Previously, I wrote an article putting forth the efficient market hypothesis termed “There's No Edge In Stock Picking” and how less than 10% of fund managers outperform their benchmark over the long-term. These bleak performance metrics and the fact that there’s only a 36% chance that you pick a stock that outperforms the index is what makes options trading so effective.
Whether you want to win 70%, 80% or even 90% or your trades, you dictate your probability of success when it comes to options trading over the long-term. If you set your probability of success at ~85% and make trades at that probability level through all market conditions over the long-term on the scale of hundreds of trades, you’ll end up winning ~85% of your option trades. Options trading allows one to profit without predicting which way the stock will move. Options aren’t about whether or not the stock will move up or down; it’s about the probability of the stock not moving up or down more than a specified amount. Put simply; options are a bet on where stocks won’t go, not where they will go.
Options trading can generate consistent income and mitigate portfolio risk while producing high probability win rates. Options allow your portfolio to generate smooth and consistent income month after month without predicting which way the stock market will move. Running an option-based portfolio offers a superior risk profile relative to a stock-based portfolio while providing a statistical edge to optimize favorable trade outcomes. Options are a long-term game that requires discipline, patience, time, maximizing the number of trade occurrences and continuing to trade through all market conditions. An options-based approach provides a margin of safety with a decreased risk profile while providing high-probability win rates that are determined by the trader himself.
Empirically, over the previous 12 months, I’ve produced a return of 8.6% relative the S&P return of 3.2% while winning 85% of my trades via leveraging ~70 different ticker symbols.
Maximizing the Number of Trade Occurrences is Essential
A coin flip provides an equal probability of landing heads or tails hence 50:50 odds. However, the number of flips will influence the results and whether not they deviate from the expected probabilities.
- If you flip the coin 10 times, 7 heads and 3 tails may occur (70% heads / 30% tails)
- If you flip the coin 100 times, 60 heads and 40 tails may occur (60% heads / 30% tails)
- If you flip the coin 500 times, 275 heads and 225 tails may occur (55% heads / 45% tails)
- If you flip the coin 1,000 times, ~500 heads and ~500 tails may occur (~50% heads / ~50% tails)
Maximizing the number of occurrences is essential in options trading to smooth out any data skew that may result from trades that move outside of your probability target or as a result from a small sample size. There can be bad streaks and good streaks. In the market melt-downs of Q4 2018, May 2019, and August of 2019, I had a significant amount of assignments and positions that moved against me. My win rate for some months is 100% while other months may be as low as 70%. As I continue to maximize the number of trade occurrences across all market conditions, my win rate mirrors the probability of success I choose, which is typically the 85% level. I may have 3-4 assignments in a 10-trade block; conversely, I’ve won 50 consecutive trades. In order for the probabilities to play out, maximizing the number of trade occurrences is essential.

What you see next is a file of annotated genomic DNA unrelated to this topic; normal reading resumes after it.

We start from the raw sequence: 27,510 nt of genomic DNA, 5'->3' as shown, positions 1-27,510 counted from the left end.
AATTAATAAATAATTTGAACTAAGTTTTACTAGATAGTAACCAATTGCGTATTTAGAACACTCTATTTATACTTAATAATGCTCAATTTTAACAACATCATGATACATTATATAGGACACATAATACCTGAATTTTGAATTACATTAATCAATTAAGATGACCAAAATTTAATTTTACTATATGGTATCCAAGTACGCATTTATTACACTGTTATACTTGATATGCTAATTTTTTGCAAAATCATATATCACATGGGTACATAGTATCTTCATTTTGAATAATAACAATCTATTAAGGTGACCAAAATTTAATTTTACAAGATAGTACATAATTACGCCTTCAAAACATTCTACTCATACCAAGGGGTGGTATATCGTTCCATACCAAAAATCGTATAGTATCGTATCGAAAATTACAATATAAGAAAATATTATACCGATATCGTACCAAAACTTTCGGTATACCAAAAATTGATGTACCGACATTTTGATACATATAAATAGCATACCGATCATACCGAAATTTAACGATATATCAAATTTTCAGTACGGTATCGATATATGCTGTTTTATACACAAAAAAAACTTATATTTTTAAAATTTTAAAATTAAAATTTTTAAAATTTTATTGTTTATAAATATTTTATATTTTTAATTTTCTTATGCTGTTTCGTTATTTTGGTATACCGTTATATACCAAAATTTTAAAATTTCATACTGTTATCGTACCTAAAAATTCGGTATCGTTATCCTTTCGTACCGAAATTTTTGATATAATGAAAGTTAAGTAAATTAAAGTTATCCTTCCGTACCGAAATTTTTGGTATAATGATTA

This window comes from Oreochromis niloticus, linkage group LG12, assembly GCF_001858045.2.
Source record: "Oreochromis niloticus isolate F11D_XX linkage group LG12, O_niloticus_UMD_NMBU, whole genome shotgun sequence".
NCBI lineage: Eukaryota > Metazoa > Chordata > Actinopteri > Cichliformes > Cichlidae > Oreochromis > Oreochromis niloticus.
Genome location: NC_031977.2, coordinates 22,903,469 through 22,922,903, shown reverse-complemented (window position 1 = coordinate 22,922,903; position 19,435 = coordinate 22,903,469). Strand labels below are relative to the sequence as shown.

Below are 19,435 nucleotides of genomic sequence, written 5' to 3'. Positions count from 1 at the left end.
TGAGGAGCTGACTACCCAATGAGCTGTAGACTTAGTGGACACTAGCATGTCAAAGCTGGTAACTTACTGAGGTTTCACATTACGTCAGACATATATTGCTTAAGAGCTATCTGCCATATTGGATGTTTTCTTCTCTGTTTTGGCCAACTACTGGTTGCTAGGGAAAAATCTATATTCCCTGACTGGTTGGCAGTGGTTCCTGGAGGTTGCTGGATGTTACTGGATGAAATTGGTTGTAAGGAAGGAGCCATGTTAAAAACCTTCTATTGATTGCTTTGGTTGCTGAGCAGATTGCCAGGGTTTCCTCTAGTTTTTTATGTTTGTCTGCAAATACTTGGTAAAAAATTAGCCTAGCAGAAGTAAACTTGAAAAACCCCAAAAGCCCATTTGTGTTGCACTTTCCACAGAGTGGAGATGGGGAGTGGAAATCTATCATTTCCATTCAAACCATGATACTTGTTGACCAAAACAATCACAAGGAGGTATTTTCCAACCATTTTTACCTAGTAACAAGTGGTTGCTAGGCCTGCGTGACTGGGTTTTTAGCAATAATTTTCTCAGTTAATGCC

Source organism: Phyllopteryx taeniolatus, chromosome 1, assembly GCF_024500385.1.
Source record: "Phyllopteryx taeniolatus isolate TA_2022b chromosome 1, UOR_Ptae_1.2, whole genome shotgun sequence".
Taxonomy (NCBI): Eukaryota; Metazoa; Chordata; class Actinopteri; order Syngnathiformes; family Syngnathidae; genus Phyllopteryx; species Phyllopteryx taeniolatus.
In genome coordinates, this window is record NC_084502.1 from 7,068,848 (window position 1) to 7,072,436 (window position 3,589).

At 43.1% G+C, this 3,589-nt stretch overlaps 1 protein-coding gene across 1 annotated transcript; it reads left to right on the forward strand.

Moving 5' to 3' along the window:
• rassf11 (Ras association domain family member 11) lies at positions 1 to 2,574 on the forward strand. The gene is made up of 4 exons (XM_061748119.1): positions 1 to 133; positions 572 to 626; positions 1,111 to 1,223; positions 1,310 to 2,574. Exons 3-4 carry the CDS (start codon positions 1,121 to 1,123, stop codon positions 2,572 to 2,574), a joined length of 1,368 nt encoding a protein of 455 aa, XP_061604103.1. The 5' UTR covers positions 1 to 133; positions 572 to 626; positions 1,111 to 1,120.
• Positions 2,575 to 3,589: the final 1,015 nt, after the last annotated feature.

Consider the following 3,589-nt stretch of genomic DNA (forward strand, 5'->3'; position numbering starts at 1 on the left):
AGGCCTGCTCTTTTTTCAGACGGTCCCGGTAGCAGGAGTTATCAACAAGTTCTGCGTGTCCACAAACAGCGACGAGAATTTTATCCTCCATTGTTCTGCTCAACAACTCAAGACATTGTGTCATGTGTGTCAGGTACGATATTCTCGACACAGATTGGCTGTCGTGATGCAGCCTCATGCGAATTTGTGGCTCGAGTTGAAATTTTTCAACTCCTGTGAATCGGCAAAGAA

Fantasy Football and Options Trading
Fantasy football is a huge phenomenon for American Football fans. The idea is based on the performance of individual players at various positions that translates into points for his fantasy team. Based on past performance, the number of points for any given player is predicted prior to forming the fantasy football team. If a quarterback such as Tom Brady has historically passed for 300 yards on average per game then he’s predicted to score 12 fantasy points from passing (1 point for 25 yards passing) per game. He could throw for more or less than 300 yards, but he’s expected to throw around 300 yards per game. The probability of him throwing 150 yards is low while the probability of him throwing 450 yards is equally as low.
Future fantasy points are predicted based on past performance and other inputs such as the opponent’s defense and recent performance of the individual athlete. The likelihood of Tom Brady throwing between 250-350 yards for any given game is high. However, the likelihood of him throwing less than 200 yards or more than 400 yards is not as likely. Fantasy is a bet that Tom Brady won’t throw less than 200 yards or more than 400 yards per game. Betting on what the probabilities suggest provides durable and predicable points on a weekly basis. Could he have a huge game and throw for 500 yards, sure. Could he have a terrible game and throw for 175 yards, sure. But the likelihood of him performing at those extremes are statistically unfavorable hence the bet that those extremes won’t occur yet acknowledging that it’s a possibility. Over the course of the season, those extremes may occur here and there however the majority of games; the probabilities will fall into place.
How Probabilities are Determined in Options Trading